The US Treasury Department has issued the terms, application materials and an application guide for its Small Business Lending Fund (SBLF) program, which will provide Tier 1 capital to qualified community banks with assets of less than $10 billion. According to the summary of terms released on December 22, Treasury will provide participating banks with capital by purchasing Tier 1-qualifying preferred stock or equivalents from each bank or holding company. Treasury is still developing terms and guidance for mutual institutions and Subchapter S corporations. Insured depository institutions (not controlled by a holding company) with total assets of less than $10 billion and holding companies with total consolidated assets of less than $10 billion are eligible to apply for a capital investment from the SBLF. An institution currently on the FDIC problem bank list (or any similar list) or that has been removed from that list in the previous 90 days is not eligible. Generally, this will include any bank with a composite CAMELS rating of 4 or 5. Institutions that have total assets of $1 billion or less may apply for SBLF funding that equals up to 5% of risk-weighted assets. Institutions that have assets of more than $1 billion but less than $10 billion may apply for SBLF funding that equals up to 3% of risk-weighted assets. Treasury may require an applicant to raise separate matching funds from private, nongovernmental sources as a condition to receiving an SBLF investment. Such matched funding will need to be received either prior to or concurrent with Treasury’s SBLF funding. Generally, capital raised after September 27, 2010 may be included. Applications for institutions eligible to apply under the available terms should be submitted by March 31, 2011.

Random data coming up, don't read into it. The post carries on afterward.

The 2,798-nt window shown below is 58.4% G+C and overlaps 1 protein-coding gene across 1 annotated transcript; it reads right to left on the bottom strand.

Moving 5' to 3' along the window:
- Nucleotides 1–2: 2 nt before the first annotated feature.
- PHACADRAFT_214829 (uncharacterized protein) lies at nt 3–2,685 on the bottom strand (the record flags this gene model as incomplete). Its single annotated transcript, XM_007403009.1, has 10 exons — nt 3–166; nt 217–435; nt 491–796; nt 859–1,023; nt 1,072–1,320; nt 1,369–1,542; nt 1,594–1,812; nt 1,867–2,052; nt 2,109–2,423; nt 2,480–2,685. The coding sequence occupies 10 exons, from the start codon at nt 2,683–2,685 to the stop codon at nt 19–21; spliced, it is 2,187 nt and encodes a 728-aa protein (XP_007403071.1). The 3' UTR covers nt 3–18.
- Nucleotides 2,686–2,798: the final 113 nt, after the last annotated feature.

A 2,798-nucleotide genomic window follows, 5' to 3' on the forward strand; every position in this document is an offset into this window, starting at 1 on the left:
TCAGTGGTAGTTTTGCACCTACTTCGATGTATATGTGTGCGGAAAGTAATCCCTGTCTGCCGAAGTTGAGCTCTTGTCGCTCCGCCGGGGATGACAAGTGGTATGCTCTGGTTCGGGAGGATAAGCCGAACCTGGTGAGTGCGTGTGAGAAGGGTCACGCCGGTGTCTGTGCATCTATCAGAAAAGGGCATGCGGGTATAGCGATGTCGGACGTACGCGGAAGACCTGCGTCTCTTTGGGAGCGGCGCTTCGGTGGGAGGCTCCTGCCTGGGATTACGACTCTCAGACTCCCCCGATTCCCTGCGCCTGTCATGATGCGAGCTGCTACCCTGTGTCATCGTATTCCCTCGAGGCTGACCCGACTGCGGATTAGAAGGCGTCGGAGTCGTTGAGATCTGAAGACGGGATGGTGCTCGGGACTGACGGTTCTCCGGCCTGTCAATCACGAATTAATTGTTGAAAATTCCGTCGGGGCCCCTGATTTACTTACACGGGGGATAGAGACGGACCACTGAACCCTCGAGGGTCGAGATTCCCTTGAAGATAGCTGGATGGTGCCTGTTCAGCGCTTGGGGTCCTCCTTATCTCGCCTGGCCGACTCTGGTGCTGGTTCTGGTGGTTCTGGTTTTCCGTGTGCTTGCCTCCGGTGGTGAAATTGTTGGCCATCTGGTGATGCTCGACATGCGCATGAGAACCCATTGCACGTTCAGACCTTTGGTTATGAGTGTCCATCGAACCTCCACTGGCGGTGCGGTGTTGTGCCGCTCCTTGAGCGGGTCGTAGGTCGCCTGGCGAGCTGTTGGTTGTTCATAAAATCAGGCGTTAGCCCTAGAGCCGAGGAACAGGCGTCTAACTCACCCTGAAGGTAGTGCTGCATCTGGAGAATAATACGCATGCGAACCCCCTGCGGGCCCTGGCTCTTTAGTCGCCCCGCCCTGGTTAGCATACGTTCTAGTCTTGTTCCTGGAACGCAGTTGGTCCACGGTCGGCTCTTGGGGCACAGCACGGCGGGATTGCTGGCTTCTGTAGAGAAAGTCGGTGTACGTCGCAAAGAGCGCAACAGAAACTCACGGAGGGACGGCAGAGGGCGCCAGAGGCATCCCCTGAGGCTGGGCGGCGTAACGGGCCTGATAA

Notes: The SBLF was established by the Small Business Jobs Act signed into law earlier this year. The SBLF is designed to stimulate loans for small businesses by providing capital to community banks under terms that include incentives for participating institutions to increase small business lending. An SBLF investment may also be used to refinance preferred stock issued to the Treasury through the Capital Purchase Program (CPP) or the Community Development Capital Initiative (CDCI) under certain conditions. In general, the dividend rate on an SBLF capital investment will be reduced as the amount of the institution’s qualifying small business loans increases. The initial dividend rate will be, at most, 5%. If an institution’s small business lending increases by 10% or more over a baseline established prior to the investment, then the rate will fall to as low as 1%. If qualified lending does not increase in the first two years, however, the rate will increase to 7%. After 4½ years, the rate will increase to 9% if the bank has not already repaid the SBLF funding. The average of qualified small business lending reported by an applicant for the four quarters ending on June 30, 2010 will be the baseline against which subsequent lending is measured. Qualified small business lending will consist of commercial and industrial loans, owner-occupied nonfarm, nonresidential real estate loans, loans to finance agricultural production and other loans to farmers, and loans secured by farmland. However, any loan or group of loans to the same borrower (and its affiliates) with an original principal or commitment amount greater than $10 million or to a borrower with more than $50 million in revenue will not be considered a small business loan. The federal banking agencies have also issued underwriting standards for small business loans originated under the SBLF.